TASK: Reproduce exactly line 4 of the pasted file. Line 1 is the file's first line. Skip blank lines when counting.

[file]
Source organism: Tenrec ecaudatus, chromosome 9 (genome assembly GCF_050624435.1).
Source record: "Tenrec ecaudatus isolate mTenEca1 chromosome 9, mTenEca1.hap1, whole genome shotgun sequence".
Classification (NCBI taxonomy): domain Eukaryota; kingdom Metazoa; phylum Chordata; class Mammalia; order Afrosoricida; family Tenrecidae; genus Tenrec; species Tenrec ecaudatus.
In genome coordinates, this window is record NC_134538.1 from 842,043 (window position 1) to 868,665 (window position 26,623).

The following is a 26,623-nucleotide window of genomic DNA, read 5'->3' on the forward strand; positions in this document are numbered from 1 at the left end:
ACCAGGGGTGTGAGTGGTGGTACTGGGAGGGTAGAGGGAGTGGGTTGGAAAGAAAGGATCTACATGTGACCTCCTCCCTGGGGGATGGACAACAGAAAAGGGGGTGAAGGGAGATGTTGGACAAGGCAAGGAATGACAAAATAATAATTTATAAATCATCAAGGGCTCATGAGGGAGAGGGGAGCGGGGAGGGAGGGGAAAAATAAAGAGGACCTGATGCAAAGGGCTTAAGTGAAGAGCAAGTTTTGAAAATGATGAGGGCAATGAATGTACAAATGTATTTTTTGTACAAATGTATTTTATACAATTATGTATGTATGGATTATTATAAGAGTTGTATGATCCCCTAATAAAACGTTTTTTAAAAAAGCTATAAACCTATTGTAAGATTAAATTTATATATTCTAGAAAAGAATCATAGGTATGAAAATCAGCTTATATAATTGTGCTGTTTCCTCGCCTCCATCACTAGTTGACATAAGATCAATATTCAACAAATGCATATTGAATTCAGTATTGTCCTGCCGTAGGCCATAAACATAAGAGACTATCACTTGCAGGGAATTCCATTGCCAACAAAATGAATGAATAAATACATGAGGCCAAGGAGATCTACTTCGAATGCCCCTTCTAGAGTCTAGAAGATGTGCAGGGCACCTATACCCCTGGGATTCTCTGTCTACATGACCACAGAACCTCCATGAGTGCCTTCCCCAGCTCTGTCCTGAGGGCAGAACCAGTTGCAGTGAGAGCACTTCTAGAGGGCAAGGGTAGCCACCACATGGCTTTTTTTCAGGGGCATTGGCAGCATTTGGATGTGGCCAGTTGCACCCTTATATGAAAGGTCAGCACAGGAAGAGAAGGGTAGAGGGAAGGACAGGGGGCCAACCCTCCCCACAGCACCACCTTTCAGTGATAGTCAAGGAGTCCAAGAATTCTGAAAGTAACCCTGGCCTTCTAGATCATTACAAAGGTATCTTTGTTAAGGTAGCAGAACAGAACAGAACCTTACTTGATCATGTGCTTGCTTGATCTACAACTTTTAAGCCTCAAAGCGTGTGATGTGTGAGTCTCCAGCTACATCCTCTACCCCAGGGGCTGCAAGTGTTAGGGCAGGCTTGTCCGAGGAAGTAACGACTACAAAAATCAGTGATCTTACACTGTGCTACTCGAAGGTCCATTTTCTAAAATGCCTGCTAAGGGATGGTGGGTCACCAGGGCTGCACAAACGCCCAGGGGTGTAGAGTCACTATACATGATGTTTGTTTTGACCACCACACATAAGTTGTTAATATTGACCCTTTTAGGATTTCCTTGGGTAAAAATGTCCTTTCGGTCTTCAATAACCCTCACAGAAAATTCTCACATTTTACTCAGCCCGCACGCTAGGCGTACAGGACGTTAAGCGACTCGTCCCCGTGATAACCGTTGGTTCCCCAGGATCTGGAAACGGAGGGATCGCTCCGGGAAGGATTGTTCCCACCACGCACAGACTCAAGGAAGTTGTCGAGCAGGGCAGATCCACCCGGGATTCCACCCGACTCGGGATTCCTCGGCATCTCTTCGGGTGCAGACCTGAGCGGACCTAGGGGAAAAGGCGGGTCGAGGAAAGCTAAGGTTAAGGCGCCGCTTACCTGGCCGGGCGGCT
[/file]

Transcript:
In genome coordinates, this window is record NC_134538.1 from 842,043 (window position 1) to 868,665 (window position 26,623).